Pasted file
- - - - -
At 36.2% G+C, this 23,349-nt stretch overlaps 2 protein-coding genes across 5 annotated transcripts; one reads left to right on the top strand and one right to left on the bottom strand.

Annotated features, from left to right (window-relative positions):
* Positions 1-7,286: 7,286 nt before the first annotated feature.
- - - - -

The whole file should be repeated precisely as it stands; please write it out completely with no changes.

At 36.2% G+C, this 23,349-nt stretch overlaps 2 protein-coding genes across 5 annotated transcripts; one reads left to right on the top strand and one right to left on the bottom strand.

Annotated features, from left to right (window-relative positions):
* Positions 1-7,286: 7,286 nt before the first annotated feature.